The Hyundai i30, Korea’s impressive second generation Golf-chaser is now available as a spacious estate

What is it?

This is a story about space. Once Hyundai had launched its stylish second-generation i30 hatchback (which it did last March) it was guaranteed that a roomy estate version would rapidly follow.

Hyundai is taking quite some trouble to stress the estate’s space advantages over the already-roomy hatchback: the Tourer is 185mm longer overall (this extra length mostly affecting cabin and load space), offers better headroom front and rear and it has seats-folded luggage volume of 1642 litres. That makes it one of the most spacious C-segment estates going and it beats several D-segment contenders into the bargain. Hyundai UK’s president and CEO, Tony Whitehorn, believes the new model, in showrooms late this month, will account for about 15 per cent of UK i30 deals.

The other major string to the new i30 Tourer’s bow is improved efficiency. The UK is taking three of six engines on offer — a 118bhp, 1.6 litre petrol four and two versions of an enhanced 1.6 four-cylinder turbodiesel, producing either 108 or 126bhp but with identical torque outputs. All improve on the fuel consumption and CO2 emissions of the outgoing model but the star performer is the 108bhp Blue Drive diesel whose integral stop-start system helps it to a combined fuel consumption figure of 64.2mpg, and with CO2 emissions of just 110g/km that bring major tax benefits to company car users.  

What's it like?

Our test car, a lower-power diesel, certainly didn’t drive like an economy car. The engine spun willingly and sounded quite sporty, and its 0-62mph acceleration of 11.8sec (plus a 115mph top speed) made it decently brisk for a family car, especially since it pulled lustily in intermediate gears from below 2000rpm and showed impressive flexibility in town 

This i30 is designed in Europe for the European market by a substantially European engineering team, and this market focus shows clearly in the chassis design. The car rides reasonably firmly, with good body control, but stays flat and composed over difficult suburban bumps. It is noticeably quieter in this latest iteration. Best of all, it absorbs bumps quietly, leaving a favourable impression of body rigidity and quality.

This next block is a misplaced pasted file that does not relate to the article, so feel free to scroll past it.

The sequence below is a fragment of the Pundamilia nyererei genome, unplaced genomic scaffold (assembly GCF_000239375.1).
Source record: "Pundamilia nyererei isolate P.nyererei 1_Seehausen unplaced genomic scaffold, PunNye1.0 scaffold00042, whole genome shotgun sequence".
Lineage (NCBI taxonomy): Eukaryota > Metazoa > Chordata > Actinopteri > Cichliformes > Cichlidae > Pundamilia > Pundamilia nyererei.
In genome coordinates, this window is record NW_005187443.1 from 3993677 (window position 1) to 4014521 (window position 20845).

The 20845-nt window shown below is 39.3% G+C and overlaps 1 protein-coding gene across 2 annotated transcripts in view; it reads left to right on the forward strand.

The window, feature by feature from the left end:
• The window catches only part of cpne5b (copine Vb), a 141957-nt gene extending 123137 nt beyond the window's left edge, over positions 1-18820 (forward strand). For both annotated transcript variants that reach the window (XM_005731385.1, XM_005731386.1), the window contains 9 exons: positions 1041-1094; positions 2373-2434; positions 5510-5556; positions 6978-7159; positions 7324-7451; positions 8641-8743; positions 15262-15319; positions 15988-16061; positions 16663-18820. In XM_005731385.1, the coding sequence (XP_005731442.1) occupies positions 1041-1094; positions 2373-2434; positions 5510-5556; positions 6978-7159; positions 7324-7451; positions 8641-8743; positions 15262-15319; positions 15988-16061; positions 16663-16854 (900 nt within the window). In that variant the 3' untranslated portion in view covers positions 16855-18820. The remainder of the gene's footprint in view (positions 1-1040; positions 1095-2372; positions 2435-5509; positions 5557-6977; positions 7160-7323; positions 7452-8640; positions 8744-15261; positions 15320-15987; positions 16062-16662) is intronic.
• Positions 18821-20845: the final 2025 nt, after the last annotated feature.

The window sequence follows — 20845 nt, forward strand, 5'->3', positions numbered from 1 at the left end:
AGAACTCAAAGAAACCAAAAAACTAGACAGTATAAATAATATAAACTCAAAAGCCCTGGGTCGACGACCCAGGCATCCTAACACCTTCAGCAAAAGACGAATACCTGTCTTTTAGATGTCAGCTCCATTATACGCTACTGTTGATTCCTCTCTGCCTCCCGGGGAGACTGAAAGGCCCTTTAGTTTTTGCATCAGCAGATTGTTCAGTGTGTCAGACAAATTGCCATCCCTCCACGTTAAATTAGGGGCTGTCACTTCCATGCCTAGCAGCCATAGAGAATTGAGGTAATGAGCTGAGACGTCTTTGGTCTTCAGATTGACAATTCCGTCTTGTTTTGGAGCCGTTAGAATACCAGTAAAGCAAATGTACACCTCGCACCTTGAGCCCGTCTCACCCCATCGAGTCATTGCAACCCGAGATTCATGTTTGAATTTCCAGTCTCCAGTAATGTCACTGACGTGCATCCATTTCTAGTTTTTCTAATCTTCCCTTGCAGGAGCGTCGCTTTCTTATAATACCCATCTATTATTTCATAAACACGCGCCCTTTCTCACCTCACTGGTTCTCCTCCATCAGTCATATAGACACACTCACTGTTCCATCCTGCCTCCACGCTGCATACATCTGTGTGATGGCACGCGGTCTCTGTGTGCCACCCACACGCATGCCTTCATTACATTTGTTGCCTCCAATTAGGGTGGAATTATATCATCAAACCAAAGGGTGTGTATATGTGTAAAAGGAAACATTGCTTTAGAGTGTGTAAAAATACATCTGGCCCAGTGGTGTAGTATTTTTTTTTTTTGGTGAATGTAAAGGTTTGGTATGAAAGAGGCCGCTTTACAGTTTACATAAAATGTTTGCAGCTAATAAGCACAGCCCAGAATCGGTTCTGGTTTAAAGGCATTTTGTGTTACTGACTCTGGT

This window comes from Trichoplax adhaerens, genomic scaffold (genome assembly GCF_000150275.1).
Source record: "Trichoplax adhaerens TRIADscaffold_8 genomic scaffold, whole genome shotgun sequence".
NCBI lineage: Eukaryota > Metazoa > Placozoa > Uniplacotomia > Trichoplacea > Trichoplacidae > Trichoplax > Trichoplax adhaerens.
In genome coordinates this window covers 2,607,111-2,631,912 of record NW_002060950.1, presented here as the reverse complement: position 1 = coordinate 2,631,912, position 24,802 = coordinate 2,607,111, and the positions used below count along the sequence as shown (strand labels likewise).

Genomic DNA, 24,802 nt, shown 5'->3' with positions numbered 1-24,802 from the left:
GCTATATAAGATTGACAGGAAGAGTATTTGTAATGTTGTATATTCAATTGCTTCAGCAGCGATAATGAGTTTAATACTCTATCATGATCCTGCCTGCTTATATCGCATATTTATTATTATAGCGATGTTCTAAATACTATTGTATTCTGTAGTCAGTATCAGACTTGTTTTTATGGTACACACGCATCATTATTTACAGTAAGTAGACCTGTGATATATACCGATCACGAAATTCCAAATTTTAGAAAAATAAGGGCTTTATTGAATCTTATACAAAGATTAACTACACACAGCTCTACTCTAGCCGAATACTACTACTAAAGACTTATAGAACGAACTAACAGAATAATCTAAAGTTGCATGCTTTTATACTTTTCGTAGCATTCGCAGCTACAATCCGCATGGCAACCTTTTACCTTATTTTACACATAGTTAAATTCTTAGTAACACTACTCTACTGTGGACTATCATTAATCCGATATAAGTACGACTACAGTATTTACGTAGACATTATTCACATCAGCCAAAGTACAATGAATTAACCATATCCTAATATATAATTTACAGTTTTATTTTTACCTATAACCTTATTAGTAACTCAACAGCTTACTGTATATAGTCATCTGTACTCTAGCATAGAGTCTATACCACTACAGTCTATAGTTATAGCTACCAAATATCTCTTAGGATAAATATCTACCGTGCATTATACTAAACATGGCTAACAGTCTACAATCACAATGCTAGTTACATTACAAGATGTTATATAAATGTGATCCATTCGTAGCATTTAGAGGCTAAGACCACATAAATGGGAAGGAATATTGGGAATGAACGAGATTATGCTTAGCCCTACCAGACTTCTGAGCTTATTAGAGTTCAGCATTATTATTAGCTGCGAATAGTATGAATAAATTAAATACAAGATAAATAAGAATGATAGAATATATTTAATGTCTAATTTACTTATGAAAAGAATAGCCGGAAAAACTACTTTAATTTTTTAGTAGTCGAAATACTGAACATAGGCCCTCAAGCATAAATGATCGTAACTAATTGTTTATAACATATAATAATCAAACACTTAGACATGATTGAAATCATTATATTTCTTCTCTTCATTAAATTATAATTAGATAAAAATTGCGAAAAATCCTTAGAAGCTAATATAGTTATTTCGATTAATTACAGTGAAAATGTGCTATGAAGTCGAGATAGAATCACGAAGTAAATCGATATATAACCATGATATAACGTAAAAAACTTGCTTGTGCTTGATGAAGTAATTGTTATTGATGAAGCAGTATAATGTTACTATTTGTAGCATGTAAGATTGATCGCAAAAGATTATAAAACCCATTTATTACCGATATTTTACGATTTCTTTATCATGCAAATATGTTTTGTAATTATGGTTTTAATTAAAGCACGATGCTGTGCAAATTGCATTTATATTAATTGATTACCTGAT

Our Tourer’s electric power steering had the adjustable three-rate Flex Steer system Hyundai is feeding into all its cars, but felt best (albeit a little wooden by Golf/Focus standards) in the normal setting. The brakes were light, powerful and easy to modulate. In sum, driving the i30 struck us as low-key fun and better than most models as utilitarian in character as this. 

Should I buy one?

Well, the competition is tough. To choose the i30 Tourer you must look past Ford Focus and VW Golf, which are both strong offers. Why should you do that?  Perhaps because you like the styling, or the impressive economy strikes a chord. Maybe you’re attracted by the five-year warranty, a particular asset if you sell the car before it elapses.

For us, the Golf probably keeps its position as class leader, but the i30 Tourer deserves the status of a rival that warrants serious consideration.     

Hyundai i30 1.6CRDi 110 Active Tourer

Price £17,295; 0-62mph 11.8sec; Top speed 115mph; Economy 64.2mpg; CO2 110g/km; Kerb weight 1326kg; Engine 1582cc, 4cyl transverse; Power 108bhp at 4000rpm; Torque 256lb ft at 1900-2750rpm; Gearbox Six-speed manual  

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Steve Cropley

Steve Cropley Autocar
Title: Editor-in-chief

Steve Cropley is the oldest of Autocar’s editorial team, or the most experienced if you want to be polite about it. He joined over 30 years ago, and has driven many cars and interviewed many people in half a century in the business. 

Cropley, who regards himself as the magazine’s “long stop”, has seen many changes since Autocar was a print-only affair, but claims that in such a fast moving environment he has little appetite for looking back. 

He has been surprised and delighted by the generous reception afforded the My Week In Cars podcast he makes with long suffering colleague Matt Prior, and calls it the most enjoyable part of his working week.

Join the debate

Add a comment…
rocketscience 19 July 2012

Who will Koreans kill first?

As Korean cars are getting more and more competitive, I wonder which car companies in Europe will be most effected?


petegeoff 13 July 2012


Hyundai really have come on in recent years. I worked for a dealer 9 years ago and the difference then and now is amazing.

Residual values are not quite so important if the car is kept long enough. Especially if car was a good deal cheaper in the first place.

Peugeot, Citroen etc could be in trouble. What's that, they already are? Oh yes.  

Orangewheels 13 July 2012

This size of car has always

This size of car has always been a little strange, they did well when there was a panel van variant of the estates - Astra / Focus etc, but now that has faded, relatively few buy a C segment estate, if you need a really good boot you need to go up to the D segment cars, passat etc, which is why a much larger % of D segment cars are sold as an estate variant.

If Hyundai can convince people this has the space of a passat estate rather than a golf then it'll be onto a wineer, but until Hyundai's residual values catch up to its improved build quality they will still struggle a bit, although it seems they are already ahead of the French and Italian manufacturers.